One of New Mexico’s longest-serving state senators, Carlos Cisneros, a Democrat from Questa, died Tuesday. He was 71.

A spokesman for the Democratic Senate majority caucus, Chris Nordstrum, told the Associated Press that Cisneros had a heart attack.

His sudden passing drew words of praise from both sides of the political aisle for the legislator, who played a leading role in annual budget negotiations about state government spending as well as legislation on tax policy. For the past several years he was vice chairman of the powerful Senate Finance Committee and chaired the interim Revenue Stabilization Committee at the time of his passing.

“We’re just all in shock,” Senate President Pro Tem Mary Kay Papen, D-Las Cruces, told The New Mexican. “He was smart, and was a valued member of the Senate. We depended on him a lot. His institutional knowledge will be hard to replace.”

Besides his native Taos County, Cisneros’ District 6 included parts of Santa Fe, Los Alamos and Rio Arriba counties, stretching from the Colorado state line to the outskirts of Los Alamos, including the communities of Taos, Peñasco, Truchas and Pojoaque Pueblo.

Gov. Michelle Lujan Grisham also expressed shock and sadness, saying Cisneros “strove for impartiality and fairness, and he was as good a listener as he was a talker. When I took office, Sen. Cisneros stepped up and offered to draft our first priority bill, a piece of legislation that ultimately doubled the state’s investment in small businesses. He was a solid partner.”

The governor added that Cisneros “played an instrumental role in delivering infrastructure projects all across the state for many decades.”

Senate Finance Chairman John Arthur Smith, D-Deming, said in a statement, “He was committed to the responsible stewardship of the taxpayers’ dollar and quick to reach across the aisle. In addition to taking on the thankless task of pulling together the capital outlay package, Carlos took on issues ranging from election reform to protections for those who help overdose victims.”

Lobbyist J.D. Bullington became emotional Tuesday when talking about Cisneros, saying the senator was the first person he befriended in the Legislature when he began lobbying 24 years ago. Bullington recalled when Cisneros, a former miner who became a union leader, gave him a tour of the Molycorp molybdenum mine in Questa.

“He was a very unique individual,” Bullington said of Cisneros, who more recently sold insurance. “This is a guy who represented the heart and soul of New Mexico. Everybody loved him, no matter what their political views. We need more people like him in the Legislature.”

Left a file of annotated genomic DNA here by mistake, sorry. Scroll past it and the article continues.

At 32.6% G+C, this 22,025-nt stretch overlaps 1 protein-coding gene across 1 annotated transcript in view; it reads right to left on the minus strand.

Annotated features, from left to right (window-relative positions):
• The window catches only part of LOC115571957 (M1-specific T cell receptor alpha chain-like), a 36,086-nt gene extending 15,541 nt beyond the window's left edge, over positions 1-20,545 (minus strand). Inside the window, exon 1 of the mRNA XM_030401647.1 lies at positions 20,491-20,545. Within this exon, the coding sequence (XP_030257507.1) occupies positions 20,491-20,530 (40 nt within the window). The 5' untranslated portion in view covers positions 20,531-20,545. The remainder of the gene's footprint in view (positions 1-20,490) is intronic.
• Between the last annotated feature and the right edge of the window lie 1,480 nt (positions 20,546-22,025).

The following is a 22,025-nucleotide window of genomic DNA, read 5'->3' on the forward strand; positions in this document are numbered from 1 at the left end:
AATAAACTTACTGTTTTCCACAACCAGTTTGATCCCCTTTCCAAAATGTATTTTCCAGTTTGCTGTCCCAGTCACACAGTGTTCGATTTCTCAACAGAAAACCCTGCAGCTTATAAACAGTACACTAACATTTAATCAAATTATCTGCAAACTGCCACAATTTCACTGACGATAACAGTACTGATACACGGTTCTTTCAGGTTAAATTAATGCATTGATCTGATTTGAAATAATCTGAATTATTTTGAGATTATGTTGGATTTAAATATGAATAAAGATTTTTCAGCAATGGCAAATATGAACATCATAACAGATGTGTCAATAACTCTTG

Lending credence to Bullington’s statement that even political opponents admired the late senator, Senate Republicans released a statement Tuesday saying, “Sen. Cisneros was a dedicated public servant whose sincere desire was to improve the condition of the state so all New Mexicans could flourish and thrive. While his voice is silenced now, we will remember all he accomplished. … Thank you dear colleague for caring so much about the people of New Mexico. We are all hurting and sad that we have lost you too soon. You were a true gentleman, statesman and a real good guy.”

Cisneros, a former Taos County commissioner, was appointed to fill a vacancy in the state Senate in July 1985, making his longevity in that chamber second to Republican Senate Leader Stuart Ingle of Portales, who was elected in 1984 and began serving in January 1985.

“He seemed to be in really good health,” Papen said Tuesday. “He’d been going to the gym and doing all those things you’re supposed to do to stay healthy.”

The Taos News quoted former Questa mayor Esther Garcia, who worked closely with Cisneros on several projects, saying, “He was to go on a hike with some of the land grant people today, but said he wasn’t feeling well.”



In November 2008, Senate Democrats voted to nominate Cisneros for the position of Senate president pro tem.

“As far as I remember, there has never been a president pro tem from Northern New Mexico,” Cisneros told The New Mexican at the time. “At least it hasn’t happened in the 24 years I’ve been in the Senate.”

However, when the full Senate voted in January 2009, Cisneros lost to fellow Democrat Tim Jennings of Roswell, who was supported by a coalition of conservative Democrats and Senate Republicans.

Cisneros is the second long-time state senator to die this year. In May, Sen. John Pinto, D-Gallup, who had been in the Senate since 1977, died at the age of 94.

Senate Majority Leader Peter Wirth, D-Santa Fe, called Cisneros “a champion for Northern New Mexico who loved serving our state, while another colleague, Sen. Michael Padilla, D-Albuquerque, declared “This is a loss to Northern New Mexico and the entire state.”

House Speaker Brian Egolf, D-Santa Fe, said, “Just last week I had the pleasure of being with Sen. Cisneros in Taos for a community meeting, where he was open and receptive to the concerns of his constituents and eager to keep moving New Mexico forward. … We lost a great statesman.”

Funeral arrangements are pending.

(1) comment

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Olivia Harlow

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